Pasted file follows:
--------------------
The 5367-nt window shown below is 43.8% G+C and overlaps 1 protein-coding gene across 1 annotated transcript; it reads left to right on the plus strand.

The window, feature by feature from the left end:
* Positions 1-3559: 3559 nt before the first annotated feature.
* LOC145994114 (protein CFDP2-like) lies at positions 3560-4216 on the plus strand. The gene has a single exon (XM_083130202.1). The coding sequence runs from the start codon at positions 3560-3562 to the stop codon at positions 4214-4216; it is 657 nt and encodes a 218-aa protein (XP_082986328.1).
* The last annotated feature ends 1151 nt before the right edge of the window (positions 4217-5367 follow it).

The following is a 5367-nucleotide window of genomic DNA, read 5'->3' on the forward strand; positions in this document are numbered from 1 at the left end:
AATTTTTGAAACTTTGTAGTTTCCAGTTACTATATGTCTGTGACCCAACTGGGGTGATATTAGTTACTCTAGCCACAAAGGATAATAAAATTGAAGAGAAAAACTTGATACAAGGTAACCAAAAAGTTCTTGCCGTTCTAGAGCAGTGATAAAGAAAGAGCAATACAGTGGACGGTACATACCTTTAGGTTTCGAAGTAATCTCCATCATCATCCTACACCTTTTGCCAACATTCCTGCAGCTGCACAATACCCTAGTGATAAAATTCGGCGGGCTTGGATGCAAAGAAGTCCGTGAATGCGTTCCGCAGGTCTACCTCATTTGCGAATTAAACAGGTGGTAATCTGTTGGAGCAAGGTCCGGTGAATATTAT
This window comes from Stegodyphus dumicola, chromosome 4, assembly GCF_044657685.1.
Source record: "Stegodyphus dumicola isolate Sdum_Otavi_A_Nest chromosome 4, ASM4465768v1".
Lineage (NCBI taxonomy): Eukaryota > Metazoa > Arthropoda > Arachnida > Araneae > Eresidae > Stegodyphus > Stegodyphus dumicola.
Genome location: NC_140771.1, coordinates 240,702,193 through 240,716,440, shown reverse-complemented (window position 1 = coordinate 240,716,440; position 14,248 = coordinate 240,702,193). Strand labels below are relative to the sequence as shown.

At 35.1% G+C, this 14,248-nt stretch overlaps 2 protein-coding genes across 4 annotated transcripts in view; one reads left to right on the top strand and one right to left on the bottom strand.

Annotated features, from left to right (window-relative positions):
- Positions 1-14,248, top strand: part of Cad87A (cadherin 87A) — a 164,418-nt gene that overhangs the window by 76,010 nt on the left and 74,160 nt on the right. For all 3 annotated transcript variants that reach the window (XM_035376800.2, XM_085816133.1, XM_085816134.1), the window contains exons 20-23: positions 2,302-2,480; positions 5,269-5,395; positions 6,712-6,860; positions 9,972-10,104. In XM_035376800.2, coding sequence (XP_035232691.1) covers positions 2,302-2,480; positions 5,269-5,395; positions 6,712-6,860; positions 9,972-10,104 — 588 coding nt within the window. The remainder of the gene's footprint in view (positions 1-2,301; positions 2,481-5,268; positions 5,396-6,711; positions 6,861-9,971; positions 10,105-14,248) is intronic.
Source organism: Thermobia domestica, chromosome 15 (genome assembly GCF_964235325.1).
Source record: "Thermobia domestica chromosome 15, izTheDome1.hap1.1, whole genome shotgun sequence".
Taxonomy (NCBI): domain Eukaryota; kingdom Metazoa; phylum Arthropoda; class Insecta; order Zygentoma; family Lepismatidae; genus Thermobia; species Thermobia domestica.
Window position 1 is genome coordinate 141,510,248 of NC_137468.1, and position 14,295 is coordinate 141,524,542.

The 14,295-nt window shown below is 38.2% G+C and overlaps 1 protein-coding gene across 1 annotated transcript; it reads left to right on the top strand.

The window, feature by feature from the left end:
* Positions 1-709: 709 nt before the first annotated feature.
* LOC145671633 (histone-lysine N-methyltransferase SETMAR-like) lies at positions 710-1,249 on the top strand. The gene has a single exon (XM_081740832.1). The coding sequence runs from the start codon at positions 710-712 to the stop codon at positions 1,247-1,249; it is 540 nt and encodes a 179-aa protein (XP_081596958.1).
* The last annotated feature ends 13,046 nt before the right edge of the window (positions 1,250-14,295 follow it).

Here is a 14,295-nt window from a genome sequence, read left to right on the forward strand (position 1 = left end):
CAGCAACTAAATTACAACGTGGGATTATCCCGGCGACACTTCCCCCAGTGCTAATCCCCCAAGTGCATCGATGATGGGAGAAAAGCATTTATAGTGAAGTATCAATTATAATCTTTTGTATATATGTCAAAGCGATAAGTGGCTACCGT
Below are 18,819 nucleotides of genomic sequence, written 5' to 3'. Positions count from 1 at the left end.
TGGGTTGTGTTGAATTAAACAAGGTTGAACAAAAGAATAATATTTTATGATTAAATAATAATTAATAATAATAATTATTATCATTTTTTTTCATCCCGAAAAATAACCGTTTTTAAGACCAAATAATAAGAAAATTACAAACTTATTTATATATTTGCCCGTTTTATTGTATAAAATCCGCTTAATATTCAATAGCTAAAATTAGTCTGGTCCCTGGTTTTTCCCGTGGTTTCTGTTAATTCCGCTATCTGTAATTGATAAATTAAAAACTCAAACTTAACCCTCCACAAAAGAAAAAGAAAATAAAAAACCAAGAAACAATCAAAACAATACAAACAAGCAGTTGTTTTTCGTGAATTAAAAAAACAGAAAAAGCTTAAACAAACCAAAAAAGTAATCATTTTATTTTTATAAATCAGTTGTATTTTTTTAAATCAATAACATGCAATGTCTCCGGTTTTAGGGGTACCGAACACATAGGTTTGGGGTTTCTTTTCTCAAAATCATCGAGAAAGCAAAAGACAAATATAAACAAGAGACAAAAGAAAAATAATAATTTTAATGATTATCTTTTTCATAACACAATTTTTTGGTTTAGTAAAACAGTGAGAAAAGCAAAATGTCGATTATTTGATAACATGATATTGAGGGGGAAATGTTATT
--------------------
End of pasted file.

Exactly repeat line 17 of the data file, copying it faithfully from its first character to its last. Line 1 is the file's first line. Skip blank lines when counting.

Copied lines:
Taxonomy (NCBI): domain Eukaryota; kingdom Metazoa; phylum Arthropoda; class Insecta; order Zygentoma; family Lepismatidae; genus Thermobia; species Thermobia domestica.